‘Toddlers in Tiaras’ special gives update on beauty queens 10 years later

‘Toddlers in Tiaras’ special gives update on beauty queens 10 years later

You
may
expect
a
child
forced
to
wear
caked-on
makeup,
fake
teeth
and
scratchy,
sequined
cupcake
dresses
to
rebel
against
her
pageant
mom,
but
that
hasn’t
been
the
case
for
teenager
Liana
Pirraglia.

“I’m
happy
with
my
pageant
career.
I
had
a
great
time,”
Liana,
who
as
a
kid
was
featured
on
TLC’s
“Toddlers
in
Tiaras,”
told
The
Post.
“I
loved
the
experience
that
me
and
my
mom
got
to
have
together.”

She
still
spends
her
days
learning
choreography
and
songs
and
making
sure
she
looks
just
right
for
stage
performances.
But
now,
the
19-year-old
is
prepping
for
photo
shoots
and
musicals,
not
beauty
pageants.

The
Selden,
NY,
resident
is
returning
to
screens
on
January
21
in
“Toddlers
in
Tiaras:
Where
Are
They
Now?”
The
three-part
special,

available
on
Discovery+
,
gives
fans
of
the

controversial
TLC
reality
show
,
which
ran
from
2009
to
2016,
updates
on
their
favorite
over-the-top
tots.

Liana Pirraglia poses in one of her pageant crowns.
Liana
Pirraglia
wears
one
of
the
crowns
she
won
competing
in
beauty
pageants
as
a
child.

Edmund
J
Coppa

Delving
into
the
child
pageant
world,
the
reality
show
was
criticized
for
hyper-sexualizing
young
girls.
Oftentimes,
parents
featured
on
the
show
would
force
their
kids,
sometimes
as
young
as
3
years
old,
to
compete
in
hourslong
competitions,
undergo
spray
tans,
and
wear
heavy
makeup,
fake
teeth
and
revealing
costumes.
Some
moms
forced
their
kids
to
drink
energy
drinks
or
soda
to
add
“pep”
to
the
performances.

Although
she
was
shown
as
a
pageant
“underdog”
on
“Toddlers,”
Liana
said
that
wasn’t
the
case:
She
still
has
loads
of
trophies
and
crowns
to
prove
she
was
a
big
winner.

Liana’s
mother,
Mary,
entered
her
daughter
in
her
first
pageant
when
she
was
only
2
months
old.

“As
a
child,
I
always
wanted
to
be
in
pageants,
but
my
mother
was
not
about
the
pageant
life,”
Mary,
59,
told
The
Post.
After
giving
birth
to
two
sons,
Liana’s
arrival
finally
gave
Mary
the
perfect
opportunity
to
pursue
her
dream.

Once
Liana
brought
home
a
trophy,
Mary
was
hooked.
Their
life
soon
became
devoted
to
pageantry.

Liana and Mary Pirraglia.
Liana
and
Mary
Pirraglia.

Edmund
J
Coppa

“When
you
have
a
child
who
likes
to
perform,
that’s
something
you
want
to
nurture
and
you
want
them
to
do
it
as
frequently
as
possible,”
Mary
said.
Pageants
happened
every
weekend
all
around
the
country,
so
it
was
an
easy
way
to
get
Liana
up
onstage.

She
competed
in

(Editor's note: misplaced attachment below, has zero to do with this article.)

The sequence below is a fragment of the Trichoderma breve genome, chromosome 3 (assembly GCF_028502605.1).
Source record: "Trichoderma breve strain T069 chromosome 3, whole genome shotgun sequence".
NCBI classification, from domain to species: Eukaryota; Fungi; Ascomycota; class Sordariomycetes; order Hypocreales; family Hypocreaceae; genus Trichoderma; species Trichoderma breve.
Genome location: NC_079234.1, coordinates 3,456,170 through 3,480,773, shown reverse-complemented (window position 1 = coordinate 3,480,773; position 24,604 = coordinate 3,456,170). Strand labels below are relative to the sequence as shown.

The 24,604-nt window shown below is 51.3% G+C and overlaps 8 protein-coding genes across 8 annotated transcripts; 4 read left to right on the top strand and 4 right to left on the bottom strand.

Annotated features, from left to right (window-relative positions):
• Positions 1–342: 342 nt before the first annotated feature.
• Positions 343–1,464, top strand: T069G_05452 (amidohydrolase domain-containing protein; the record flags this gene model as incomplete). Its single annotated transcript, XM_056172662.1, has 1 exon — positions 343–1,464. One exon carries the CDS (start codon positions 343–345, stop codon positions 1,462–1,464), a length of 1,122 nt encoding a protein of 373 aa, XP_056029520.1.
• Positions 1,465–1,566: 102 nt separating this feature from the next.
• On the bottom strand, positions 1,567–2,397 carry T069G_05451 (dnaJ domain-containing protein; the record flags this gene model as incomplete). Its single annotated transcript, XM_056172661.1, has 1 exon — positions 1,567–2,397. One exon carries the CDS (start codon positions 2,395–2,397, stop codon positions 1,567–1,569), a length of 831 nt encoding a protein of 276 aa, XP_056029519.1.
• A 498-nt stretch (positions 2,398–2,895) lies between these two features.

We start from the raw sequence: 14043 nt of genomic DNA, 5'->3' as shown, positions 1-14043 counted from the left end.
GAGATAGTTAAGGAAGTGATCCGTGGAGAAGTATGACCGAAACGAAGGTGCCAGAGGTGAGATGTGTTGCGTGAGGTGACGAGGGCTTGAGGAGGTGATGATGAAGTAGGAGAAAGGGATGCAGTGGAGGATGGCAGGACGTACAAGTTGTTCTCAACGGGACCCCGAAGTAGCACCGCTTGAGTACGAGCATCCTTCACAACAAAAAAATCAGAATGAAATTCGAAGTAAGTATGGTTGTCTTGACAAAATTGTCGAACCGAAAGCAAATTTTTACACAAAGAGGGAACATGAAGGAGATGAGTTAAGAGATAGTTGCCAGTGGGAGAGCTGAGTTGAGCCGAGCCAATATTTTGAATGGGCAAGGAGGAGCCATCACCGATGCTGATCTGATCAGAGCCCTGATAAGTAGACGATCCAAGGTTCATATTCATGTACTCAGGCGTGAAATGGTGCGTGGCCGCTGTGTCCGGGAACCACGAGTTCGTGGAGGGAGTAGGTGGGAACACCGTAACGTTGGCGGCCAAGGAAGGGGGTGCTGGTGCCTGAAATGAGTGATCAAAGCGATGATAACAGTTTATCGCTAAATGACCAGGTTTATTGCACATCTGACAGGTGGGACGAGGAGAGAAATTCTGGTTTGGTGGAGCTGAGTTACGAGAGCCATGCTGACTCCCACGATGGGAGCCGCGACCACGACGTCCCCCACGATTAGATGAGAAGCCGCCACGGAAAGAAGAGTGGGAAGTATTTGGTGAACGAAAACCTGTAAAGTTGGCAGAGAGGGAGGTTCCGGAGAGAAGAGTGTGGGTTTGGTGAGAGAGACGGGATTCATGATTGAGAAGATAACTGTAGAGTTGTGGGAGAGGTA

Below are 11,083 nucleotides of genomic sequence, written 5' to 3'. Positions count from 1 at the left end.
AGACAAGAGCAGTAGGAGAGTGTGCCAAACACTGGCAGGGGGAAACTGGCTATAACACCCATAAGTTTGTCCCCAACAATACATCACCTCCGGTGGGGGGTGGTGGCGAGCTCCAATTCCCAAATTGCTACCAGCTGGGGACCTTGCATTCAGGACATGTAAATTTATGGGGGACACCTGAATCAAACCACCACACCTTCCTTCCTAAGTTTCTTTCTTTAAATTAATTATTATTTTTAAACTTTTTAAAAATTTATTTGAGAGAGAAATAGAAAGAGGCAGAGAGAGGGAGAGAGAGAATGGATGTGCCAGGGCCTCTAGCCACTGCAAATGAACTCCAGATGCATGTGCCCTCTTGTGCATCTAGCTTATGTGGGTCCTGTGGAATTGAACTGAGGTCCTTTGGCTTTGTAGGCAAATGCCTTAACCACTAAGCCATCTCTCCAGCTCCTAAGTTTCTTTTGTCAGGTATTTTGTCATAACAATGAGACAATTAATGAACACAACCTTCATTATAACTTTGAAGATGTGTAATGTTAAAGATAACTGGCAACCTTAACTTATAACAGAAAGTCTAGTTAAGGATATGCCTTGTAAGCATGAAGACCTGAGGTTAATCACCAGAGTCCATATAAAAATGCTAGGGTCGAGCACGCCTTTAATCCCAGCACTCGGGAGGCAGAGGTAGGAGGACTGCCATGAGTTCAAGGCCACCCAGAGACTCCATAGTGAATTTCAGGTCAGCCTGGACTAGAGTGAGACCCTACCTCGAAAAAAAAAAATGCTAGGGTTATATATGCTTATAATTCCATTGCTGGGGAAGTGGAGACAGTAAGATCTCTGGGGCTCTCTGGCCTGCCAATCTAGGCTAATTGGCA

both
“natural
pageants,”
which
are
more
toned-down
affairs,
and
“high
glitz”
ones
featuring
extra
dramatic
get-ups.

Liana
said
she
wasn’t
bothered
by
the
intense
scrutiny
and
“never
thought
of
comparing
myself
to
the
other
girls.”

She
gave
up
pageants
when
she
was
11
to
focus
on
acting
in
plays,
commercials
and
small,
independent
movies
and
hasn’t
stopped
performing
since.

Liana Pirraglia in 2009 in her pageant wear.
Liana
Pirraglia
in
2009
in
her
pageant
wear.

Courtesy
of
Mary
Pirraglia

She’s
currently
majoring
in
musical
theater
at
the
American
Musical
and
Dramatic
Academy
in
Manhattan.
Recently,
the
model
was
flown
down
to
Atlanta
to
appear
in
the
new
Hooters
of
America
campaign.
She
also
works
on
creating
content
for
her
17,000

TikTok
followers

and

Instagram
fans
.

Liana
still
draws
on
her
pageant
training
today,
although
she
and
her
mom
say
being
on
the
reality
show
did
have
its
drawbacks.

Mary
said
that
when
filming
their
original
episode,
she
and
Liana
were
told
they’d
be
competing
in
a
natural
pageant,
and
were
stunned
when
they
showed
up
at
a
glitz
competition,
leaving
them
totally
unprepared.

When
appearing
on
the
show,
Mary
said
she
had
to
sign
a
contract
that
allowed
her
child
to
be
interviewed
three
times
without
her
there.

“When
we
watched
the
episode
with
a
whole
bunch
of
family
and
friends
at
a
rented
location,
I
was
horrified,”
said
Mary.
During
an
interview,
Liana
took
her
long
locks
and
pulled
them
under
her
armpits,
pretending
to
have
armpit
hair,
something
she
had
never
done
before.

Still,
“I’m
grateful
for
the
experience,
even
though
I
was
a
little
awkward,”
Liana
said.

“I
have
‘Toddlers
in
Tiaras’
on
my
résumé,”
she
continued.
“That’s
something
casting
directors
always
ask
about.”

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